Thursday, January 7, 2010

Joseph: Not a Ruler, Always a Slave

I want to tell you a story about Joseph, the hero who saved his father and brothers from starvation. I also will tell you a story that began with our slavery in Egypt … and whose ramifications made our plight much, much worse.

In the beginning, Joseph rose to power in Pharoah’s court by interpreting two dreams. Anyone remember what they were?

In Pharaoh’s dream, he stood by the river Nile. Seven fat cows came up from the river. Then, seven skinny, sick-looking cows came up. And the skinny ones ate the fat ones!

Pharaoh awoke.

However, Pharaoh fell back asleep and dreamed again. This time, seven plump ears of grain came up on a stalk. BUT – seven wind-blasted, scrawny ears came up and … devoured the plump ears.

Again, Pharaoh awoke … in a cold sweat. These dreams needed interpretation! Suppose they were a bad open?

NONE of his wise men could help. Which is how Joseph got released from years of imprisonment and interpreted the dreams.

Joseph then assured Pharaoh that he – Joseph – could not interpret dreams on his own. He relied on God for help.

After carefully listening to the dreams, Joseph spoke: God was warning Pharaoh. The seven healthy cows and grain were seven years of plenty. The seven scrawny – dangerous – cows and grains represented seven years of dire famine.

Next, Joseph – this young man – a slave – fresh out of prison, advises Pharaoh. Listen carefully:
“Now therefore let Pharaoh select a man discreet and wise, and set him over the land of Egypt. Let Pharaoh do this, and let him appoint officers over the land, and take up the fifth part of the land of Egypt in the seven years of plenty…. And that food shall be for store to the land against the seven years of famine, which shall be in the land of Egypt; that the land perish not through the famine."

Pharaoh appointed Joseph to head the operation. .You shall be over my house, and according to your word shall all my people be ruled; only in the throne will I be greater than you.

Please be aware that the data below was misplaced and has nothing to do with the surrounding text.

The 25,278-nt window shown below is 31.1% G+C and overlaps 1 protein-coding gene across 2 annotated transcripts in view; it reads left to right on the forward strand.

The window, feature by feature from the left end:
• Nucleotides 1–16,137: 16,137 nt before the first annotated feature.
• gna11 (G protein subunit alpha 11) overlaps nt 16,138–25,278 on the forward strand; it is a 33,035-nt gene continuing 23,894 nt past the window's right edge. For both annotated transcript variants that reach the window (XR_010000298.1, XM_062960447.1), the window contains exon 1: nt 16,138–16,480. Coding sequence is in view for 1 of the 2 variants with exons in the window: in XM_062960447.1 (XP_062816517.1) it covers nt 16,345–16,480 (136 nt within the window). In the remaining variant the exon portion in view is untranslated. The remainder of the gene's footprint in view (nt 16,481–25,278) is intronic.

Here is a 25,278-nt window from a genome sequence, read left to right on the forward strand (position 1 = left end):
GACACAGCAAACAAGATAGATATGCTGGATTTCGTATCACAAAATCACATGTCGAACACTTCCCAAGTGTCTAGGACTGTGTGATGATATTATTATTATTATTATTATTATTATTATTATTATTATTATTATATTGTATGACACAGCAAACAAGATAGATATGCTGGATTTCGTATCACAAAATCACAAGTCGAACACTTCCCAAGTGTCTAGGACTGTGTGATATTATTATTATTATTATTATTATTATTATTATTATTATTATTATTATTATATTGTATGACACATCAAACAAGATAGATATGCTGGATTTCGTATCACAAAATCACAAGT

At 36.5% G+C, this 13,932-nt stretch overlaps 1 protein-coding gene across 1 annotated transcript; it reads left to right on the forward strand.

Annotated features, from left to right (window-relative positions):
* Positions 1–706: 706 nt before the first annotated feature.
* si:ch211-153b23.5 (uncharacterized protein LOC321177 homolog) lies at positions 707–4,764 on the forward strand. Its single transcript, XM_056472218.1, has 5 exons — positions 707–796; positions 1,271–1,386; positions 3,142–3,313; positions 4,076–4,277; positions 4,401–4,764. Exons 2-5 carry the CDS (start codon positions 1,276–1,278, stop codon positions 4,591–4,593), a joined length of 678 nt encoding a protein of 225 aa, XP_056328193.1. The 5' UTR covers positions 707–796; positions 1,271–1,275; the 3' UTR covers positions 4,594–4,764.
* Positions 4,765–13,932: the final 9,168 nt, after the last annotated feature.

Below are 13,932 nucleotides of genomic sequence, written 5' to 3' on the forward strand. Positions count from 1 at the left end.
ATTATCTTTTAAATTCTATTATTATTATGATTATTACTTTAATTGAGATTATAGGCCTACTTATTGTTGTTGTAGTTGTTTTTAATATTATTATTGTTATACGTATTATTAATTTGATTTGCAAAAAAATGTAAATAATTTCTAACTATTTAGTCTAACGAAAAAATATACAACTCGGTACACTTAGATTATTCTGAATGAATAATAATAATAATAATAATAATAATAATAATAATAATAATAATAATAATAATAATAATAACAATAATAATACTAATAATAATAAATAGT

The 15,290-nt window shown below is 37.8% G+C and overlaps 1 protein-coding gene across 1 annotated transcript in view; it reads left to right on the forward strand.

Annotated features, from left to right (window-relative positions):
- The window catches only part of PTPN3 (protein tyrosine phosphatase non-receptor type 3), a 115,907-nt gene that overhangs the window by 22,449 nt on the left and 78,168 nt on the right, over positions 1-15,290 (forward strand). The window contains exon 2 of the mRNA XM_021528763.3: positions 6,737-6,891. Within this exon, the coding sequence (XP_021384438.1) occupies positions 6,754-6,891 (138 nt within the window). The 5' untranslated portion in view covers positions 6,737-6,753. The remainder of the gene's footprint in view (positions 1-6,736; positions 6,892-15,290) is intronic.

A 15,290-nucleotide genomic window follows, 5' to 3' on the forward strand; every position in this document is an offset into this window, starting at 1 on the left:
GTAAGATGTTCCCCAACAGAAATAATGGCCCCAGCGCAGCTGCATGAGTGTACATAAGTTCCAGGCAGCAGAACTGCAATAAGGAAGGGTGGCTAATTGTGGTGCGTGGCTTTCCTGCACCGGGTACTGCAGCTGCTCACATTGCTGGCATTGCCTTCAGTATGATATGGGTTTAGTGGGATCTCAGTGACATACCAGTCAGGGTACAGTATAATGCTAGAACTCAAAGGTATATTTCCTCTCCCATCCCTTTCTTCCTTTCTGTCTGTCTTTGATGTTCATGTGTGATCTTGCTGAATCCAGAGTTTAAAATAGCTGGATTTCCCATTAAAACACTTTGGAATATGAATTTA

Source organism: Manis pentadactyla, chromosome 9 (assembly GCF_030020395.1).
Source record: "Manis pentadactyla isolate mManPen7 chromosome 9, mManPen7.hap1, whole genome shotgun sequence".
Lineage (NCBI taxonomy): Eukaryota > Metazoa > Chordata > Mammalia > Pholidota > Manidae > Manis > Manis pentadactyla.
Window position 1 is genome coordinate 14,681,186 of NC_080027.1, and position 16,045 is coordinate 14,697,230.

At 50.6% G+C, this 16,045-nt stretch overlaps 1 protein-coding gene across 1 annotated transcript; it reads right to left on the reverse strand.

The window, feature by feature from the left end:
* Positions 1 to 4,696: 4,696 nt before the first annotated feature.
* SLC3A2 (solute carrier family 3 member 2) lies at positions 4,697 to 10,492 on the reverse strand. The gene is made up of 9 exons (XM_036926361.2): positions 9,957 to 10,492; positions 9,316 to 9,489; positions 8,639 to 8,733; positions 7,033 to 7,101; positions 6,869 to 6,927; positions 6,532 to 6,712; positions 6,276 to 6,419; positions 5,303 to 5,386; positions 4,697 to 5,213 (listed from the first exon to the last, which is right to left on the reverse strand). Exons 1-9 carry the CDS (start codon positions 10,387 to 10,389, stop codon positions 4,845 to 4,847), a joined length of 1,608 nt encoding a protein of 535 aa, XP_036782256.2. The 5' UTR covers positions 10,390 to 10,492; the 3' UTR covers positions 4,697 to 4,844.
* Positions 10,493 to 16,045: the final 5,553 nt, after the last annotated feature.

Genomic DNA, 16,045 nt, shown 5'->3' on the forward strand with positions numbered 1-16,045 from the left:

Warning bells should already be going off. Potiphar – his first Egyptian master – also put him in charge of his estate. However, even the most powerful slave is still a mere slave. Joseph was subject to the whims of both Potiphar … and Potiphar’s wife.

Joseph naturally – happily – took the position Pharaoh offered. But … when other people own you … you are in danger of losing ownership … of yourself.
Like Potiphar, Pharaoh could raise him up – and just as easily crush Joseph if he failed.

Here’s the food proposal in a nutshell: for the first seven years, every Egyptian would “pay” a tax of 20% -- not money, but they’d give 20% of their food to Pharaoh. The people would get THEIR OWN food back during the famine.
But royalty and power breed corruption and greed.
Perhaps Joseph could have insisted that it was not fair to sell the people their own food. Fair is fair!

But Joseph was still a slave. Despite the royal trappings, Pharaoh owned him.
And thus, Joseph sold their food back to them.

And when they ran out of money?

Joseph said, Give your cattle; and I will give you food for your cattle, if your money is gone.

And when they ran out of animals?

The people said: We will not hide it from my lord that our money is spent; my lord also has our herds of cattle; there is nothing left in the sight of my lord, but our bodies, and our lands; Why shall we die before your eyes, both we and our land? buy us and our land for bread, and we and our land will be servants to Pharaoh; and give us seed, that we may live, and not die, that the land be not desolate.
Historical records from that time period are scant. What we do know: in that time period, Egyptians stopped owning their own land. Everything passed into the hands of the king. Only the priests were exempt. Note, Joseph’s own father in law was a priest.

Making matters worse for the Egyptians, Joseph oversaw their re-settlement from their land to other cities, often far from their homes.

Meanwhile, back at the ranch, we can’t forget about Jacob and his sons! First we hear they’re living in Goshen. Then we hear they’re settled in a town named Ramses. In Exodus, we’ll hear again about the city of Ramses. Then, it will be the scene of brutal oppression, forced labor.

But for now, they have plenty. Joseph took good care of them and gave them good land. The brothers watched over their cattle and sheep and they – we, the Jews – flourished there.

But while our ancestors flourished, the Egyptians were starving and selling themselves as slaves.

DID Joseph have a choice?

We can’t forget, he was still a slave. Despite his money and new-found privilege, he functioned at the whim of the king.

What would have been the consequences if Joseph had just said: this isn’t fair, why should the people pay at all? It’s theirs! …

Joseph probably would have been thrown back in prison … his family probably with him … someone else would have taken his place at Pharaoh’s side.

It’s not a good answer. This SHOULD NOT make us comfortable.